An alternative is to generate high temperatures using solar power directly. Rather than relying on photovoltaic panels, concentrated solar thermal farms use giant mirrors to focus the sun’s rays onto a small spot. The heat concentrated in this way can be exploited to drive certain chemical or industrial processes, or else to raise steam and drive a generator. Even so, it is difficult (for example) to produce the very high temperatures inside an iron-smelting blast furnace using such a system. What’s more, it goes without saying that the effectiveness of concentrated solar power depends strongly on the local climate.

No, when it comes to generating the white heat demanded by modern industry, there are few good options but to burn stuff.

But that doesn’t mean the stuff we burn necessarily has to be fossil fuels.

Lewis Dartnell wrote The Knowledge: How to Rebuild Civilization in the Aftermath of a Cataclysm.

Automation Complacency

Tuesday, April 21st, 2015

Pablo Garcia suffered from a rare genetic disease called NEMO syndrome, but when the 16-year-old went in for a colonoscopy he started complaining about numbness and tingling all over his body:

At 9 o’clock that night, Pablo took all his evening medications, including steroids to tamp down his dysfunctional immune system and antibiotics to stave off infections. When he started complaining of the tingling, Brooke Levitt, his nurse for the night, wondered whether his symptoms had something to do with GoLYTELY, the nasty bowel-cleansing solution he had been gulping down all evening to prepare for the procedure. Or perhaps he was reacting to the antinausea pills he had taken to keep the GoLYTELY down.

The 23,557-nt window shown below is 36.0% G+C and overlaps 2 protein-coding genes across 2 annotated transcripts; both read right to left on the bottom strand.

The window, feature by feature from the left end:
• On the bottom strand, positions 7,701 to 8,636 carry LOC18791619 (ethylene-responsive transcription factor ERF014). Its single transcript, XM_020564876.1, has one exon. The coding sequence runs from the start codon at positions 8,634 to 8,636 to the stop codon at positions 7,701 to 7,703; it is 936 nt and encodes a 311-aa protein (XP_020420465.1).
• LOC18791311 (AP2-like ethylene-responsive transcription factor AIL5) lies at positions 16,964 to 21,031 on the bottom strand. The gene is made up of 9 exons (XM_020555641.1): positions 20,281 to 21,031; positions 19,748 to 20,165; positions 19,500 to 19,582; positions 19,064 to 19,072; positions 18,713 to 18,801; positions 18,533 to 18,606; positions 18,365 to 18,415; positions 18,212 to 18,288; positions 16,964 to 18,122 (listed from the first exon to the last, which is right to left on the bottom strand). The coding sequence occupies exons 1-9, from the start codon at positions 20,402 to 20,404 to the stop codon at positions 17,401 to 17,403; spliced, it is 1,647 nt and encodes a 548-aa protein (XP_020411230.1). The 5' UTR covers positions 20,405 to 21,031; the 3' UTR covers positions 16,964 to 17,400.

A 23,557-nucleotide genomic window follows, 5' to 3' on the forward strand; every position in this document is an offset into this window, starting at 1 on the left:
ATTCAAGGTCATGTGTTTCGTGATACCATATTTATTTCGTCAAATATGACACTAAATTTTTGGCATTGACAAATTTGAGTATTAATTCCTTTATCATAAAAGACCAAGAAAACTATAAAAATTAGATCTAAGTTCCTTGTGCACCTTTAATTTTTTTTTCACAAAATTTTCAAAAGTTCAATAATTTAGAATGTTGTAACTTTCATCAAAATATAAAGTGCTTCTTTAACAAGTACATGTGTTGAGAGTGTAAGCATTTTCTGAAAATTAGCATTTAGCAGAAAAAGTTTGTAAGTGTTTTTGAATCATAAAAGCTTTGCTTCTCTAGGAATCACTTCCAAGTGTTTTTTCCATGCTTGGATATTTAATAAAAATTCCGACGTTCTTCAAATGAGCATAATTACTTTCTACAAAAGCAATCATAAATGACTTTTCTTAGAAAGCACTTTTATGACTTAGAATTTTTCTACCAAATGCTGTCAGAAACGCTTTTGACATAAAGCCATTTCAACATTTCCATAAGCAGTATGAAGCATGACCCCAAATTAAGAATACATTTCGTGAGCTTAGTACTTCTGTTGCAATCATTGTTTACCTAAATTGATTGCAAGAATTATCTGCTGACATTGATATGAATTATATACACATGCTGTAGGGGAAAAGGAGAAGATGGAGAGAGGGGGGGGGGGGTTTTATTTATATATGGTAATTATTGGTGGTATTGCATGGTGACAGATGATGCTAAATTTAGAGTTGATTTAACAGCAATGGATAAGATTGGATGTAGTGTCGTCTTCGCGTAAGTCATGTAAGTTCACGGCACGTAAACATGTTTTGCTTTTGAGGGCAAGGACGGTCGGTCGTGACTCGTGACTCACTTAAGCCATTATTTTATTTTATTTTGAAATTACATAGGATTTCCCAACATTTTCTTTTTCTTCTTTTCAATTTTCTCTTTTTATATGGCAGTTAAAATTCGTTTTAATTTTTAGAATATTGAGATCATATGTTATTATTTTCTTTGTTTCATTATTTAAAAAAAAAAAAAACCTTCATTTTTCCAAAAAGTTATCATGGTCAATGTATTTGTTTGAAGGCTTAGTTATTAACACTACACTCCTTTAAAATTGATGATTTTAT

Levitt’s supervising nurse was stumped, too, so they summoned the chief resident in pediatrics, who was on call that night. When the physician arrived in the room, he spoke to and examined the patient, who was anxious, mildly confused, and still complaining of being “numb all over.”

At first, he was perplexed. But then he noticed something that stopped him cold. Six hours earlier, Levitt had given the patient not one Septra pill — a tried-and-true antibiotic used principally for urinary and skin infections — but 38½ of them.

Levitt recalls that moment as the worst of her life. “Wait, look at this Septra dose,” the resident said to her. “This is a huge dose. Oh my God, did you give this dose?”

“Oh my God,” she said. “I did.”

The doctor picked up the phone and called San Francisco’s poison control center. No one at the center had ever heard of an accidental overdose this large—for Septra or any other antibiotic, for that matter—and nothing close had ever been reported in the medical literature. The toxicology expert there told the panicked clinicians that there wasn’t much they could do other than monitor the patient closely.

How did this happen?

As the pediatric clinical pharmacist, it was [Benjamin] Chan’s job to sign off on all medication orders on the pediatric service. The chain of events that led to Pablo’s catastrophic overdose unfolded quickly. The medication orders from Jenny Lucca, Pablo’s admitting physician, reached Chan’s computer screen moments after Lucca had electronically signed them.

Pablo had a rare genetic disease that causes a lifetime of infections and bowel inflammation, and as Chan reviewed the orders, he saw that Lucca had ordered 5 mg/kg of Septra, the antibiotic that Pablo took routinely to keep infections at bay.

Chan immediately noticed a problem with this Septra order: the dose of 193 mg the computer had calculated (based on the teenager’s weight) was 17 percent greater than the standard 160-mg Septra double-strength tablets. Because this discrepancy exceeded 5 percent, hospital policy did not allow Chan to simply approve the order. Instead, it required that he contact Lucca, asking her to enter the dose corresponding to the actual pill size: 160 mg. The pharmacist texted Lucca: “Dose rounded by >5%. Correct dose 160 mg. Pls reorder.”